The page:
How do pet microchips work?
The first step in understanding how a microchip works is understanding how it identifies your pet. Each chip has its own unique identifying pattern called aID, and this pattern is linked to the owner’s information in a database called a PIC (or Pet ID Card). When the chip read by someone the chip transmits this information on the reader, and the owner can be identified without needing to access any further information. Which is why it’s important that all the information is kept up-to-date.
What are pet microchips?
Pet microchips are small chips with an identifying pattern that is placed under the skin, and they can be used to identify lost or stolen pets to help reunite them with their owners. The chip itself is usually around two millimetres wide by a centimetre long, but they can vary in size. There is usually a small antenna on top of the chip and sometimes a larger one on the back of it, which can be read by scanners that use radio waves or near-field communication (NFC). There are different types of chips that exist, but some common types are RFID, which uses radio waves, and ICs that use an integrated circuit. Most commonly, you’ll find a combination of both methods together in a pet microchip.
How are pet microchips implanted?
The process of implanting a microchip into a pet is relatively safe, when done by a professional, but it can be an uncomfortable experience. Depending on the type of chip that needs to be implanted, the process can take 5-10 minutes; each chip has its own unique identifying pattern called an ID. This is the pattern that will be linked to the owner’s information in a database called a PIC (or Pet ID Card), and the information can be read once scanned.
How do pet microchips work?
The first method is through RFID, which involves using a radio frequency to send and receive information. This is the most common technology used for microchips. However, this method has some limitations: it is not as reliable in colder climates, and it cannot be used outdoors or on animals with no hair. The second option is through an IC chip inside of your pet’s microchip, which are more powerful than those made with RFID, but they still have limitations. The biggest downside to this technology is that not all pets can be chipped with an IC chip due to their size, shape, or age; so if you want to use this technology in your pet’s future, you should consider whether they are a good candidate first. Finally, an integrated circuit chip that also uses RFID technology. This method can be more reliable in colder climates and on animals without hair; however, it can also be expensive because the chip must be equipped with both technologies for optimal performance.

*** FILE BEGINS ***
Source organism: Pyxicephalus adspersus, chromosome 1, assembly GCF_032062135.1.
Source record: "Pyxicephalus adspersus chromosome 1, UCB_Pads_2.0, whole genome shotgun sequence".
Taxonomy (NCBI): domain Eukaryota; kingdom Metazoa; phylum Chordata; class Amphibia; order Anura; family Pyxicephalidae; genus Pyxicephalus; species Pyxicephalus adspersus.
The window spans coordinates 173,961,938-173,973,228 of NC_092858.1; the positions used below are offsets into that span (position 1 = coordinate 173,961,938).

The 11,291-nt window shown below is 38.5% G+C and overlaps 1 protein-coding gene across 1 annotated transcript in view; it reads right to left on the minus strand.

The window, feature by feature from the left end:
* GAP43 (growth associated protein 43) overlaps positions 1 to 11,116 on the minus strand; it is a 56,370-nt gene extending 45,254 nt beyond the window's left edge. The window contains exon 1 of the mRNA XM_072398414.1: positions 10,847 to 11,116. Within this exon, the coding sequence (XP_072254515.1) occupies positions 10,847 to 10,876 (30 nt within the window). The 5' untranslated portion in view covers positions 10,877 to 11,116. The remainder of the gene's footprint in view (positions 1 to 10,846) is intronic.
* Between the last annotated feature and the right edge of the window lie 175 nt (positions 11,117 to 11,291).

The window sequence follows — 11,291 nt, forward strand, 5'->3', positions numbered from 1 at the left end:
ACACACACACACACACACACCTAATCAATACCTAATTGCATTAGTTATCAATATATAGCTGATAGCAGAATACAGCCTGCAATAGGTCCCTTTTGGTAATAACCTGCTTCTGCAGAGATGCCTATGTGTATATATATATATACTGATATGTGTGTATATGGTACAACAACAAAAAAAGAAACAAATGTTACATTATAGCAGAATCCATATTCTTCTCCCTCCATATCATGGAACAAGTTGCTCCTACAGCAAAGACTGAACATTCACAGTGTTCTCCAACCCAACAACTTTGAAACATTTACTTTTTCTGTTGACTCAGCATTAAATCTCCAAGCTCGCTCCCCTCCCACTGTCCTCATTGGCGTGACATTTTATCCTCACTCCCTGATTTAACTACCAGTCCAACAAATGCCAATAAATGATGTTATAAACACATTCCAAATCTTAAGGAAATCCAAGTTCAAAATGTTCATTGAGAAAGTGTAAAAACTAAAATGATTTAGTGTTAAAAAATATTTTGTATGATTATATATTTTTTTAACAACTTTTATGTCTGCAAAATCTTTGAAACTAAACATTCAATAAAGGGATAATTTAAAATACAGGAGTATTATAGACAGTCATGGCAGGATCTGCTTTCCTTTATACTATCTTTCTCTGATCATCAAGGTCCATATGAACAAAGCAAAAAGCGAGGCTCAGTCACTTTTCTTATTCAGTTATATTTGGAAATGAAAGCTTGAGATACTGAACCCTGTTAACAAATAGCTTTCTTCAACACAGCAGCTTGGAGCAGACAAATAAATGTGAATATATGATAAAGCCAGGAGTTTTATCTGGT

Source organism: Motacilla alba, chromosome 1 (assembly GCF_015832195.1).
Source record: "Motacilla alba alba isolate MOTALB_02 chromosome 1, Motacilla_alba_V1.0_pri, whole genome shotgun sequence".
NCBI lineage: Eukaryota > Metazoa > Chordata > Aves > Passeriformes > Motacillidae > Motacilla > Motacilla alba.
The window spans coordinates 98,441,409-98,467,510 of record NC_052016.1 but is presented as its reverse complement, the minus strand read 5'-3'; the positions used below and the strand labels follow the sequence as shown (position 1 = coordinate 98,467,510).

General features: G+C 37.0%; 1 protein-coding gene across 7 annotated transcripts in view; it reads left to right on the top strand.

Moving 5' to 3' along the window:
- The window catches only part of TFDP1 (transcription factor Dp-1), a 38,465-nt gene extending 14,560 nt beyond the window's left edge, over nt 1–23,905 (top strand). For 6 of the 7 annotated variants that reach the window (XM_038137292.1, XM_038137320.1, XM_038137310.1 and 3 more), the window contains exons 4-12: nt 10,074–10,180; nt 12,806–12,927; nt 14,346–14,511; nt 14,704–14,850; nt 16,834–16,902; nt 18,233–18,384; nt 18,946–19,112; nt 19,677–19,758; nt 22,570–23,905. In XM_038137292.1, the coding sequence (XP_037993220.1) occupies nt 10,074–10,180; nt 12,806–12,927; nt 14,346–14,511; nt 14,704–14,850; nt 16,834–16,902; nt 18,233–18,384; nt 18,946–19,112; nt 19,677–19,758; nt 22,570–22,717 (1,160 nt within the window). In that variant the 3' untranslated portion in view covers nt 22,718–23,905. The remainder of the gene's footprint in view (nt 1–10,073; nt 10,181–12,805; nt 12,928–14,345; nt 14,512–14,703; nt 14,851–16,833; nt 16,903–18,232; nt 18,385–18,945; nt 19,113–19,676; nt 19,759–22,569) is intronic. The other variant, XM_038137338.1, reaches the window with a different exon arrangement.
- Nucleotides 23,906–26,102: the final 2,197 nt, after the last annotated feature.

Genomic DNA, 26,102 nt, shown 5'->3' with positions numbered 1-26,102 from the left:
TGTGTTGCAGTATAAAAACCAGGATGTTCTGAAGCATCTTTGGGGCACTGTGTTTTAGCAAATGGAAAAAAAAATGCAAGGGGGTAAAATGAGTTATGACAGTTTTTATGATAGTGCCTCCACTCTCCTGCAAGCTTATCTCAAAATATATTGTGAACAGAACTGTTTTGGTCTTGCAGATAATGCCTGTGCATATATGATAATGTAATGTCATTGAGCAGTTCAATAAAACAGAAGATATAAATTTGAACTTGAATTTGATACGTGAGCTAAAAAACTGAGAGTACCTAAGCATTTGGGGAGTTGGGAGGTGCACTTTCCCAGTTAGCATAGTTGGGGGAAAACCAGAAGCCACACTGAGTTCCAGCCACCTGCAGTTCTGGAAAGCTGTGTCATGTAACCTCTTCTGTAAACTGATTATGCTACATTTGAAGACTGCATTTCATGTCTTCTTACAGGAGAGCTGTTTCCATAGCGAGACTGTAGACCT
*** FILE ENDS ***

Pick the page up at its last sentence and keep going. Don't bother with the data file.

Do all pets need microchips?
All cats and dogs in the UK require a microchip to be inserted by a veterinarian. Dogs must have a chip by the time they are 8-weeks old and cats by the time they are 20-weeks old. By having a pet that is microchipped it increases the chance that it will be returned to you if found wondering the streets or if it has been stolen.
Are there any risks associated with microchipping pets?
A potential downside of microchipping is that the chip can be lost or removed. The most common way that chips are lost is when they become dislodged, meaning they’re not read by the scanners.
The British Small Animal Veterinary Association has a database of all adverse reactions to microchips. The database has been running since 1996, and there have been over 4 millions pets microchipped in this time, out of these 4 million only 391 adverse effects have been reported. Many of these reported have been due to the microchip moving from its original implant site.
A pet microchip is a small device that is inserted under the animal’s skin, usually between the shoulder blades. The chip is about the size of a grain of rice and contains a unique ID number. When a lost or stolen pet is found, a shelter or veterinarian can scan the animal for a microchip and then contact the owner using the ID number.
Microchips are safe for animals and cause no more discomfort than a routine vaccination. The chips are encoded with information about the animal and its owner, so they can be used to reunite lost pets with their families.
Although microchips are not required by law, they are strongly recommended for all pets. In most cases, they are the only way to identify a lost pet and get them back home safely.